Lamb took centre stage for me this week. The rarity of having the house to myself for the evening was occuring and this could only mean one thing – the cooking of a solitary feast that the rest of the family simply wouldn’t have cared to join me in; in other words a meal that under normal circumstances just wouldn’t get cooked.
Lamb is one of my favourite meats but alas it isn’t that of my family so it is rare that I get to indulge; all the more reason to make the most of the opportunity then.
Armed with some fabulous organic lamb steaks from my local butcher and feeling greatly inspired by the fabulous Nigel Slater’s slow cooked lamb with chickpea mash I set about creating a version fit for one person.
I wanted to keep the flavourings simple and straightforward; this was my day, my ‘me time’ and I didn’t want to be spending it making a million and one components for my simple supper. I settled on coating the lamb with a harrisa rub and keeping the mash incredibly basic; simply mashed chickpeas with a drizzle of olive oil and a few leaves of watercress (as I had a huge bag from Riverford that needed using) tossed through.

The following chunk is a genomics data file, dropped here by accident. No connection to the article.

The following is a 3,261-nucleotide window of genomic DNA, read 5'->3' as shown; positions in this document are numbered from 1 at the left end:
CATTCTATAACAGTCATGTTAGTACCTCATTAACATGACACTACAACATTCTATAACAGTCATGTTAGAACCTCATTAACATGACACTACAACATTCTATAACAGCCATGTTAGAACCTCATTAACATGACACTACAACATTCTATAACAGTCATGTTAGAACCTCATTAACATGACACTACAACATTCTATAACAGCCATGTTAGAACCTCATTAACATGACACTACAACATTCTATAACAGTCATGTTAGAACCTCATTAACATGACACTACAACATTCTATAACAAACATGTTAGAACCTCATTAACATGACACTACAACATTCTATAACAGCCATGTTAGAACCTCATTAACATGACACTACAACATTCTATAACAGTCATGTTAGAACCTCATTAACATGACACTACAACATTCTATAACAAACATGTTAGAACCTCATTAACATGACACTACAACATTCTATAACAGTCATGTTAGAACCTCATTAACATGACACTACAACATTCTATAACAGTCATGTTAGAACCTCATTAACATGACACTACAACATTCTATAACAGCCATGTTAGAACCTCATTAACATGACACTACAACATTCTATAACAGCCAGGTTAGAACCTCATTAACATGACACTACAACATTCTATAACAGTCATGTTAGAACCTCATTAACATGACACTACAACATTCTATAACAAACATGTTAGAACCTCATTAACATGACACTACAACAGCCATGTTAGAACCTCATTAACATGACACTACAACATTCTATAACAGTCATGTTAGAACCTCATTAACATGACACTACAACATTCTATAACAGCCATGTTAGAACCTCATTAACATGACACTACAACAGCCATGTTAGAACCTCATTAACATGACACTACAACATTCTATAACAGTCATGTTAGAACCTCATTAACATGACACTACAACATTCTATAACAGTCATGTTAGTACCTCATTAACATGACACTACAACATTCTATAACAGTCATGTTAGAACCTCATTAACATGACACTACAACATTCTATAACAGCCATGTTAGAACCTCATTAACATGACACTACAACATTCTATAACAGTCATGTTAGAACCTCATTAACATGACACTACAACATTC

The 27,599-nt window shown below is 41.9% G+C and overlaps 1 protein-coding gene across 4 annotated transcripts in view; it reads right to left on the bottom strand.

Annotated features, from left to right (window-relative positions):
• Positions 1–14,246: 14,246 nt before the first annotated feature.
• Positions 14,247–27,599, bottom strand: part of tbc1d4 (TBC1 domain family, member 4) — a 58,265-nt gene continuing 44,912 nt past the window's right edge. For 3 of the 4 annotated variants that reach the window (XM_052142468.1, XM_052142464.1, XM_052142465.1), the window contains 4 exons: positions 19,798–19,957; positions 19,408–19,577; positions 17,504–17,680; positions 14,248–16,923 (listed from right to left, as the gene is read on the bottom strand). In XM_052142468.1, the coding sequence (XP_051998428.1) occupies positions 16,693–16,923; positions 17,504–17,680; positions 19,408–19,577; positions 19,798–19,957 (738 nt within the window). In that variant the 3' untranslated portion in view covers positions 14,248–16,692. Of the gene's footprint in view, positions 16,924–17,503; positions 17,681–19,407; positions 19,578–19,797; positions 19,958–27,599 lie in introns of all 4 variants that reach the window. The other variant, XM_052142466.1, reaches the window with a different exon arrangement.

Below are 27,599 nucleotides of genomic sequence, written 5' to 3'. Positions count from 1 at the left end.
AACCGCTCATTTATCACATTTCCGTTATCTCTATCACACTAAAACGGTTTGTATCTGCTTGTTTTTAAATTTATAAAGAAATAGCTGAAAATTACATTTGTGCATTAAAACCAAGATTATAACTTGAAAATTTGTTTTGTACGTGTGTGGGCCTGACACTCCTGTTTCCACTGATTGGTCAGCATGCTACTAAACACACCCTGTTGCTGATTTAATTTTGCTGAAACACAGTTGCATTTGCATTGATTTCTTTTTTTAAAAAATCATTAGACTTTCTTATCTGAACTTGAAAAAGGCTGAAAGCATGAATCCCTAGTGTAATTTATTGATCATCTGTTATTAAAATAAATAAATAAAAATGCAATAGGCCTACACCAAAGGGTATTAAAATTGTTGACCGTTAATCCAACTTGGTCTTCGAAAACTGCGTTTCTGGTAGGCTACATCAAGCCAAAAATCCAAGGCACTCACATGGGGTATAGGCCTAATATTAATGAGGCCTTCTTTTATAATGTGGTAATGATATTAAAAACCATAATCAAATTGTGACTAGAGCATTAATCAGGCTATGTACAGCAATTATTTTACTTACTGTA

Harissa is a North African hot red sauce or paste whose main ingredients are chili peppers (often smoked or dried) and garlic. Though most closely associated with Morocco, Tunisia and Algeria, it is a standard ingredient of North African and Middle Eastern cuisines.
Harissa paste is now an everyday, easily accessible, storecupboard ingredient and can be bought from supermarkets and small ethnic food stores alike. I am lucky enough that my lovely Israeli friend Francesca keeps me well stocked up with supplies though. Harissa spice rub is an altogether different beast, one that I struggle to locate locally and so always order directly from The Spice Shop; one day I will visit the London based store and trust me I will be like the proverbial child in a sweet shop.
Slow cooking the lamb steaks was certainly not an option, so, I went down the route of extreme opposites. I pan fried the lamb quickly over a very high heat; giving me caramelised edges, burnished fat and yet quiveringly tender, rose pink meat.
Keeping the chickpea mash subtle, if not even slightly bland, was a great idea as it became a base carrier for all the other flavours. The chickpeas themselves just gave a subtle creamy, nutty, backdrop.
Once the lamb was joined by a sloppy mash of chickpeas and the few cream enhanced mahogany juices, alchemy occured. A simple supper was elevated to a meal I’d have gladly served to guests at a dinner party.